Count me in the latter camp. I am a former news journalist (you could claim therefore I've always written fiction...) I worked for several tabloid newspapers. The use of private detectives and accessing private information  was and is commonplace. In the few years I spent in the business, I witnessed it many times. I saw a private detective call a woman who the media wanted to track down and pose as a pharmacist to obtain her address; I visited a private detective who boasted he could obtain details of people's criminal records; and another who claimed he knew a guy who worked for British Telecom who was willing to bug the phone of anyone we wanted for a small fee. While at the latter's house, several journalists called asking for information, ex-directory numbers, credit card histories, on people they were writing stories about. Mobile phones were not so ubiquitous then as they are now, but I heard journalists bragging about how they knew someone who could access voicemail messages of the rich and famous. It was clear this would be a fruitful avenue for skullduggery  in the future. So, the idea this was a one-off is preposterous, but that was the image News International - who own the NOTW, as well the country's biggest selling daily newspaper, The Sun, and the once-respected Times - and their sister media outlets managed to convey.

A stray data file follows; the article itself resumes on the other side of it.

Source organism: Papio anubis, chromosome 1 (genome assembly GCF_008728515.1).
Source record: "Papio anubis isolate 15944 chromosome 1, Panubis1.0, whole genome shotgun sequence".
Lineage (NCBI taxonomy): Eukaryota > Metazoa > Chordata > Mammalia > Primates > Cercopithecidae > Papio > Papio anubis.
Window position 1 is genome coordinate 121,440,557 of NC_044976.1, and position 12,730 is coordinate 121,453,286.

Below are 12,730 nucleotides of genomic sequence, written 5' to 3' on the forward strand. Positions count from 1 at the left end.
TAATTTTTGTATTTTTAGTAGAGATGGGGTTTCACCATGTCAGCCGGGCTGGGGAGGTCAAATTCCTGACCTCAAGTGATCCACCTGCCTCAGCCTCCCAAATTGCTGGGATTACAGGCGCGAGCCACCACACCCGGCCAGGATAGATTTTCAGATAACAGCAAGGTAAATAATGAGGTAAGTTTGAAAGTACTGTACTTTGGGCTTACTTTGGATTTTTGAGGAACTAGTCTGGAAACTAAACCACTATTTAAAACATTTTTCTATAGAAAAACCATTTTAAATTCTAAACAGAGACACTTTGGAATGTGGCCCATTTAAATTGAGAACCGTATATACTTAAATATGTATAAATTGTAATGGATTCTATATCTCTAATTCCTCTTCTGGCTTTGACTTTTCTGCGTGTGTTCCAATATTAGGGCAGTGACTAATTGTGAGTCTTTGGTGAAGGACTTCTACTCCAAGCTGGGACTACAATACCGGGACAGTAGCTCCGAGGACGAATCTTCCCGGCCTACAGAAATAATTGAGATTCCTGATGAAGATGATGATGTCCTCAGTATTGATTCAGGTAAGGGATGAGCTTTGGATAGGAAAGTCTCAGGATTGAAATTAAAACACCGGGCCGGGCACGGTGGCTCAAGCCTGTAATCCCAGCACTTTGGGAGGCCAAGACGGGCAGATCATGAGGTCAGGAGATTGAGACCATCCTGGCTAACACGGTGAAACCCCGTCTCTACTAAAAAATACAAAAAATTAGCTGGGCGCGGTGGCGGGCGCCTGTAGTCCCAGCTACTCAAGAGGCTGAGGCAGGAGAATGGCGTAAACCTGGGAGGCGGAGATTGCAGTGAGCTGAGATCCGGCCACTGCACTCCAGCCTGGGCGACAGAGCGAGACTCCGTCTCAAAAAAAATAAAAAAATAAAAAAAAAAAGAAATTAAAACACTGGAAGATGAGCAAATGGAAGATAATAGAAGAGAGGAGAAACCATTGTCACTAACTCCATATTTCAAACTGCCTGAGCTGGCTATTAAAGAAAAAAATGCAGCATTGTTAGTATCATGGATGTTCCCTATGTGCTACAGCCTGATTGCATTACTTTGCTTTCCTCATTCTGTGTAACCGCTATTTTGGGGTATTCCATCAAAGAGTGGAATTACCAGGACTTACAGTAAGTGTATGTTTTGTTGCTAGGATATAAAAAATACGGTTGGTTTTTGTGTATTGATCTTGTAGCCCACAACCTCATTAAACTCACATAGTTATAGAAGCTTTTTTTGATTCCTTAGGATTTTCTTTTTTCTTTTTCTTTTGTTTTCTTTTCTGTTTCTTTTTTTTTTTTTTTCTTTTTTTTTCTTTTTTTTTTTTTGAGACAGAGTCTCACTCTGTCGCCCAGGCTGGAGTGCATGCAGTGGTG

The New York Times appears to have evidence that the police did not share all the evidence it had with the Crown Prosecution Service, the inference being that if it had the CPS would have reached a different conclusion and more arrests might have been made. It is also emerging that hundreds of people whose phones were hacked into were never told about it by the police. Meanwhile, while all this went on. the self-regulatory newspaper watchdog - though lapdog would be more appropriate, given some of the board who adjudicate are editors who pronounce on their own newspapers - sat on its hands and said, while it deplored the practice of phone hacking, the matter had been dealt with, and there was little else it could do.